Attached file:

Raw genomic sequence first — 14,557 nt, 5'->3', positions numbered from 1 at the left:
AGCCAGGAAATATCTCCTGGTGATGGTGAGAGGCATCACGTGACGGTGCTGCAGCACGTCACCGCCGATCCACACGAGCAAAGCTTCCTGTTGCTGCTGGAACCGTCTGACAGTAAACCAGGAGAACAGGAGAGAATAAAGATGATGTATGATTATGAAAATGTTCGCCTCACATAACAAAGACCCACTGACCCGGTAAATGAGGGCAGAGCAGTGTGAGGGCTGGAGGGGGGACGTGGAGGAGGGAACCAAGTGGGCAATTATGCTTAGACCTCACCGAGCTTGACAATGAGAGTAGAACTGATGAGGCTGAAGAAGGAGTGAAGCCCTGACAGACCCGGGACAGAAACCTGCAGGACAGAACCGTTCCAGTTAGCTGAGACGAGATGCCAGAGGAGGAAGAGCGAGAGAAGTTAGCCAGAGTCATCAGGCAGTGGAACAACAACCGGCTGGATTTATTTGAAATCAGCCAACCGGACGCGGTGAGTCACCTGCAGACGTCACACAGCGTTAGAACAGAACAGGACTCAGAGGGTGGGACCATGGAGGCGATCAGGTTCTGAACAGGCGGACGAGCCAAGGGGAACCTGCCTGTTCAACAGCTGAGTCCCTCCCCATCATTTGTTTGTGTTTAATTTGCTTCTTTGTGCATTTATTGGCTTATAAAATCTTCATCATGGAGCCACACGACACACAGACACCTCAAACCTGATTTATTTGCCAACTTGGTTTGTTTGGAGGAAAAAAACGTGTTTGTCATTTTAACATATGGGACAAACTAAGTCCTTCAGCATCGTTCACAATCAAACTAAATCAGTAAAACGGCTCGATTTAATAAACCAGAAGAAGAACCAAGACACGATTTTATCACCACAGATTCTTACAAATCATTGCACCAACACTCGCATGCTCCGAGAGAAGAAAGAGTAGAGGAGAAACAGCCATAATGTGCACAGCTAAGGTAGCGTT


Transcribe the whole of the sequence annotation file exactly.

Raw genomic sequence first — 14,557 nt, 5'->3', positions numbered from 1 at the left:
AGCCAGGAAATATCTCCTGGTGATGGTGAGAGGCATCACGTGACGGTGCTGCAGCACGTCACCGCCGATCCACACGAGCAAAGCTTCCTGTTGCTGCTGGAACCGTCTGACAGTAAACCAGGAGAACAGGAGAGAATAAAGATGATGTATGATTATGAAAATGTTCGCCTCACATAACAAAGACCCACTGACCCGGTAAATGAGGGCAGAGCAGTGTGAGGGCTGGAGGGGGGACGTGGAGGAGGGAACCAAGTGGGCAATTATGCTTAGACCTCACCGAGCTTGACAATGAGAGTAGAACTGATGAGGCTGAAGAAGGAGTGAAGCCCTGACAGACCCGGGACAGAAACCTGCAGGACAGAACCGTTCCAGTTAGCTGAGACGAGATGCCAGAGGAGGAAGAGCGAGAGAAGTTAGCCAGAGTCATCAGGCAGTGGAACAACAACCGGCTGGATTTATTTGAAATCAGCCAACCGGACGCGGTGAGTCACCTGCAGACGTCACACAGCGTTAGAACAGAACAGGACTCAGAGGGTGGGACCATGGAGGCGATCAGGTTCTGAACAGGCGGACGAGCCAAGGGGAACCTGCCTGTTCAACAGCTGAGTCCCTCCCCATCATTTGTTTGTGTTTAATTTGCTTCTTTGTGCATTTATTGGCTTATAAAATCTTCATCATGGAGCCACACGACACACAGACACCTCAAACCTGATTTATTTGCCAACTTGGTTTGTTTGGAGGAAAAAAACGTGTTTGTCATTTTAACATATGGGACAAACTAAGTCCTTCAGCATCGTTCACAATCAAACTAAATCAGTAAAACGGCTCGATTTAATAAACCAGAAGAAGAACCAAGACACGATTTTATCACCACAGATTCTTACAAATCATTGCACCAACACTCGCATGCTCCGAGAGAAGAAAGAGTAGAGGAGAAACAGCCATAATGTGCACAGCTAAGGTAGCGTT